From Johnette Howard @ espn.com comes this:
When Joe Mauer signed a massive contract extension with the Minnesota Twins before the 2010 season, it was praised as the sort of feel-good story you rarely see in baseball anymore. The Twins enhanced their longstanding reputation as the small-market team that could, at least until the Yankees‘ Brinks truck annually runs it over in the playoffs, win it all.
And Mauer, a former American League MVP and three-time batting champion, was celebrated as a throwback star and native son who stayed home when he could’ve done a LeBron and chased more fame or money elsewhere. On Twin Cities sports talk shows, two of his nicknames are “Baby Jesus” and “St. Joe.”
But Mauer’s regard has taken a hit since he suffered what was initially called “mysterious bilateral leg weakness” in April, then didn’t return to the injury-wracked Twins until June 17 amid questions about why his recovery took so long. The Twins were spiraling out of a Central Division race they were again picked to win. They’ve been losing more and more players to injuries as they go.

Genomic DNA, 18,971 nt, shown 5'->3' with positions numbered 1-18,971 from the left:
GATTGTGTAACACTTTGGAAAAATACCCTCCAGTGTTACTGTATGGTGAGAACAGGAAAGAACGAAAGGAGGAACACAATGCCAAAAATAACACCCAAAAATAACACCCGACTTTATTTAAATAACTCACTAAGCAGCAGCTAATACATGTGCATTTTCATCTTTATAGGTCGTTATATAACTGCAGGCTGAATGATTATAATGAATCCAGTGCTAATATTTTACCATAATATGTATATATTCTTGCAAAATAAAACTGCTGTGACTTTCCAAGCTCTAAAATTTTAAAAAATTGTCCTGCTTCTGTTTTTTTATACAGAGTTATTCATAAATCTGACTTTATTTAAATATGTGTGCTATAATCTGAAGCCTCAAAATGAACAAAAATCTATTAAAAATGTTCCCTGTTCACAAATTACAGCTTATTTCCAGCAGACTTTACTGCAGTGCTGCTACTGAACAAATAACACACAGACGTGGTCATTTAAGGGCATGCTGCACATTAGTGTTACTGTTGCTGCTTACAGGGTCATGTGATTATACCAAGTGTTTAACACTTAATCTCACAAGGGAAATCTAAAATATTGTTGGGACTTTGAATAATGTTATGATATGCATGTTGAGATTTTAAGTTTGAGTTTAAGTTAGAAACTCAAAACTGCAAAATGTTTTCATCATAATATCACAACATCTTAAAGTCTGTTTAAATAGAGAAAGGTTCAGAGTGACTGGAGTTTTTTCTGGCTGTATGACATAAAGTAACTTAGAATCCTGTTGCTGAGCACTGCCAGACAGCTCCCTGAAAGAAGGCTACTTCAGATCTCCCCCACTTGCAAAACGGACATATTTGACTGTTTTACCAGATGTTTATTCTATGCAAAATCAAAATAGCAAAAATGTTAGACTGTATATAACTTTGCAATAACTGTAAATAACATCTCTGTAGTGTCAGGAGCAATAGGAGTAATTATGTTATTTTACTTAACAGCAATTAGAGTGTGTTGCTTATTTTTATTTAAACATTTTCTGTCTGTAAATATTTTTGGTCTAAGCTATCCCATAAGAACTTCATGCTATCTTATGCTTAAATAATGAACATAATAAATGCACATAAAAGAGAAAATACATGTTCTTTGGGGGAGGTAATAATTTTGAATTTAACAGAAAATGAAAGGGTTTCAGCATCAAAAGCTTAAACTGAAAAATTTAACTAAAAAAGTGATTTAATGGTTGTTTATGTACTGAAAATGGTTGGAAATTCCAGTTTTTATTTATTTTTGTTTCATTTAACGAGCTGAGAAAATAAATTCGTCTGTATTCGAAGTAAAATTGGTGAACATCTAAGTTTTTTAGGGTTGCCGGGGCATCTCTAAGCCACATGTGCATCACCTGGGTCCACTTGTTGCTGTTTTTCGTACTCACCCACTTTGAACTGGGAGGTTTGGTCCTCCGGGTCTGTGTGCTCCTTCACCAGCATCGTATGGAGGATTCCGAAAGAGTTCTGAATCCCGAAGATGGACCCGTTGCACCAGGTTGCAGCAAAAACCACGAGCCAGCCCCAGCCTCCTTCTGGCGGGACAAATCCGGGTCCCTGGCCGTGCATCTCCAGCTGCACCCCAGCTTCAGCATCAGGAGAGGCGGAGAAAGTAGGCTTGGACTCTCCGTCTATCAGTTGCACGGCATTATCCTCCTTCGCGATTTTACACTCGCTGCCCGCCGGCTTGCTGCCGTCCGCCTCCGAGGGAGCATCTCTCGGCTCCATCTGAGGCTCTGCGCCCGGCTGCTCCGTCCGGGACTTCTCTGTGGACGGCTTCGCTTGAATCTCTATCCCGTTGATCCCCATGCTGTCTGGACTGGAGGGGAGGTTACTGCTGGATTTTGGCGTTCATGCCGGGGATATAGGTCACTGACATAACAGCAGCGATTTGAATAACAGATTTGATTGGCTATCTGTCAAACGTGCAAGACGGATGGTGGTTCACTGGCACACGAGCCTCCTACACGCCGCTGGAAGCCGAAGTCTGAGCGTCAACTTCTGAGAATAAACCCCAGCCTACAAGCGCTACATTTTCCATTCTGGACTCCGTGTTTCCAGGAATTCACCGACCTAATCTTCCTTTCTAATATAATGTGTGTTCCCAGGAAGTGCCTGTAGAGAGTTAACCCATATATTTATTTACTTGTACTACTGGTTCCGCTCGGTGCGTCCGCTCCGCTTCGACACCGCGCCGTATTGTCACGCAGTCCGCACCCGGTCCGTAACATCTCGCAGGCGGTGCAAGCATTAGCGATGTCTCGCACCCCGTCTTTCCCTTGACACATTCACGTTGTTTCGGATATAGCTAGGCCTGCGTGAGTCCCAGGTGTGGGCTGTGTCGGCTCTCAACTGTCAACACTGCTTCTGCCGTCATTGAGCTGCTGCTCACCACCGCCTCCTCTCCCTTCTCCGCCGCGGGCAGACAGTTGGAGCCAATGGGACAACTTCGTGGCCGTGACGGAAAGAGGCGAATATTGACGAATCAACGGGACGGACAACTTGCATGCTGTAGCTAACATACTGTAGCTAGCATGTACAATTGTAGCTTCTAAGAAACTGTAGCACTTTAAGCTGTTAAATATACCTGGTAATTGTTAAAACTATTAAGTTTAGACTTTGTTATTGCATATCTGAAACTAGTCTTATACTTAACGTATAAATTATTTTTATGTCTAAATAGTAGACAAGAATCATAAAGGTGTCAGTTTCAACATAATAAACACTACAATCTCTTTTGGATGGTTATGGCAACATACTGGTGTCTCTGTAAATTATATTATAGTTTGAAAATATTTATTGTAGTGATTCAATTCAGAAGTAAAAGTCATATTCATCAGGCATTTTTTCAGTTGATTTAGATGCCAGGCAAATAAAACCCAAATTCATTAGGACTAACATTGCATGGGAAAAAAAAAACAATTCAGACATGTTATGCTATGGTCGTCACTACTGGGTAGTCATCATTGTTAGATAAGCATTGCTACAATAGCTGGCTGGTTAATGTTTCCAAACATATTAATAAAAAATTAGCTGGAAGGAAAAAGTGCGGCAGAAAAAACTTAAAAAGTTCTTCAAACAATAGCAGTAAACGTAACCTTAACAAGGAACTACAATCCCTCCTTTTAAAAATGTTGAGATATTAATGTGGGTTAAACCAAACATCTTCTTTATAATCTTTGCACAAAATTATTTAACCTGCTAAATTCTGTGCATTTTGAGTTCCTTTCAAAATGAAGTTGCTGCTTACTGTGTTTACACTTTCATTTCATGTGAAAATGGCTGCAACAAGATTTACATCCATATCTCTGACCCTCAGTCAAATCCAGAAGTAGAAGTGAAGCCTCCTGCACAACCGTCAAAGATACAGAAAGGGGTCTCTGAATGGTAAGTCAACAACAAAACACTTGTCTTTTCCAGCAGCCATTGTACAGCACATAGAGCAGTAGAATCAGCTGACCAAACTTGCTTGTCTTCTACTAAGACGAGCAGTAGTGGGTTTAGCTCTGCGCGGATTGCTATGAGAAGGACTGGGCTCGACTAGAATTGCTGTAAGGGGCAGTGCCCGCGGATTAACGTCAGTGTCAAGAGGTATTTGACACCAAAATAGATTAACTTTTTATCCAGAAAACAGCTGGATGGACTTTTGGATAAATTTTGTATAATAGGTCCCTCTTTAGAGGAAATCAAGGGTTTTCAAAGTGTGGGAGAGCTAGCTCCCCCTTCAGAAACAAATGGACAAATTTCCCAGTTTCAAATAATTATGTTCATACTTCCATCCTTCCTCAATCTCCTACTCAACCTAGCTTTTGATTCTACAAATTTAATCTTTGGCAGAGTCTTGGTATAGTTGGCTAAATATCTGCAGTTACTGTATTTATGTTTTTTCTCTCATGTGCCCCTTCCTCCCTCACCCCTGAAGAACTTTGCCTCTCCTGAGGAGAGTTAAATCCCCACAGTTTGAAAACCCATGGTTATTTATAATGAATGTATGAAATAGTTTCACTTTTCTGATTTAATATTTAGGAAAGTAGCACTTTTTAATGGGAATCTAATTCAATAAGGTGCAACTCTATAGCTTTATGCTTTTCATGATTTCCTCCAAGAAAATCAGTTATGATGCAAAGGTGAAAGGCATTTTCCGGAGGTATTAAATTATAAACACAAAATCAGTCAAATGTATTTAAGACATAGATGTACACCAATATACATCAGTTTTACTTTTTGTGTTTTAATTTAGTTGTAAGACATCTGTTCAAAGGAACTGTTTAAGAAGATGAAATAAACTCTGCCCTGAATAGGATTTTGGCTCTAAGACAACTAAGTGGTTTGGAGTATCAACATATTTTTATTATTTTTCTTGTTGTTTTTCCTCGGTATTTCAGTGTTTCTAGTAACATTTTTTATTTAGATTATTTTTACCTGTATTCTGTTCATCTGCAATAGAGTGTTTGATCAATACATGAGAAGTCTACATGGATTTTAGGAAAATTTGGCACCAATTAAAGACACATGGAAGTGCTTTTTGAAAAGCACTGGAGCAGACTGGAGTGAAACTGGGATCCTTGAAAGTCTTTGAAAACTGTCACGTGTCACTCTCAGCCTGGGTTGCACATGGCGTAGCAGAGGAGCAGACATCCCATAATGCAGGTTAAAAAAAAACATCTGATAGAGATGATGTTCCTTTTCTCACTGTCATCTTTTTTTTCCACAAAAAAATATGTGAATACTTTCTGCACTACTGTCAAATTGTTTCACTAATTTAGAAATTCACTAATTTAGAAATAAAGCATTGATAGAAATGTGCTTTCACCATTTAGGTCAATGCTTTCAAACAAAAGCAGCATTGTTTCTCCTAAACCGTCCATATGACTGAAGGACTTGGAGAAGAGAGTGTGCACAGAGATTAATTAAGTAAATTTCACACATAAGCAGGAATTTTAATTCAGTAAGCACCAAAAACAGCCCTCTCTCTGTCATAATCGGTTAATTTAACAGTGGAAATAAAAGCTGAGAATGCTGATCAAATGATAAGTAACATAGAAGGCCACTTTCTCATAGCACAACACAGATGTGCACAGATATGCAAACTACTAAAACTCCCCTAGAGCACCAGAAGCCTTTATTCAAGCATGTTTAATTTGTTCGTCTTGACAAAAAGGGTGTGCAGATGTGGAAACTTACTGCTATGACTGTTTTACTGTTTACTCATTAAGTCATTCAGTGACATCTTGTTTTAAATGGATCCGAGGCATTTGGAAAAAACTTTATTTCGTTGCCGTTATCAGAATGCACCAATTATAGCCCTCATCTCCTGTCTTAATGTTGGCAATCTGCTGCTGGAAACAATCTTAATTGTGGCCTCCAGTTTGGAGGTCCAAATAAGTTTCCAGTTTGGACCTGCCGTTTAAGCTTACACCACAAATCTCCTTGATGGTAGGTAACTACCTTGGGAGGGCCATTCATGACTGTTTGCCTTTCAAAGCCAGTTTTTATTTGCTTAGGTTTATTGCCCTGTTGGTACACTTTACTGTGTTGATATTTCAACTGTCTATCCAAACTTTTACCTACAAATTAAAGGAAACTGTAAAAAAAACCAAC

Critics accused Mauer of being soft, selfish and the subject of eye rolling even among his own teammates — an insinuation that gained momentum last weekend, when the Twins‘ Jose Mijares dared call out Mauer about his pitch calling Friday. Seriously. Jose Mijares. An erratic reliever whose entrance into a game often puts the “e” in “eek!”
Well, that didn’t take long.
What was a great story, one that made people all across the heartland last summer feel “all warm & fuzzy inside” has suddenly soured.
On Sunday, a poll on the Minneapolis Star-Tribune’s website asked readers if Mauer should have volunteered to play first base rather than his preferred catching position now that Justin Morneau is headed toward neck surgery, and 97 percent voted yes — yet another sign of the popularity hit Mauer has taken.
But herein lies the problem.
Even if Mauer moves to first base his contract looks even worse than it did before.
The main reason why the Twins were willing to pay someone who is basically a singles & doubles hitter, and contrary to what your mind has tricked you into believing that is all the guy is, that much money was his defensive ability and skill handling a pitching staff.
Now that is gone.
You are paying $25 million a year for a catcher-turned-firstbasemen that has hit more than 13 homeruns exactly ONCE in his career.
Now we can argue all day about the man’s three batting titles and his penchant for raking thirty to forty doubles per year, but in the end those kind of numbers aren’t worth the kind of cash he is getting.
Making it worse is the undeniable fact that maybe a team like the Yankees or Red Sox can absorb that kind of a financial hit for such little “thump”, but no matter how hard the Twins try to argue that they’ll be able to manage it I wind up feeling like they are completely full of shit.
The baseball fan in me hopes that I am wrong.
The realist in me knows that I am not.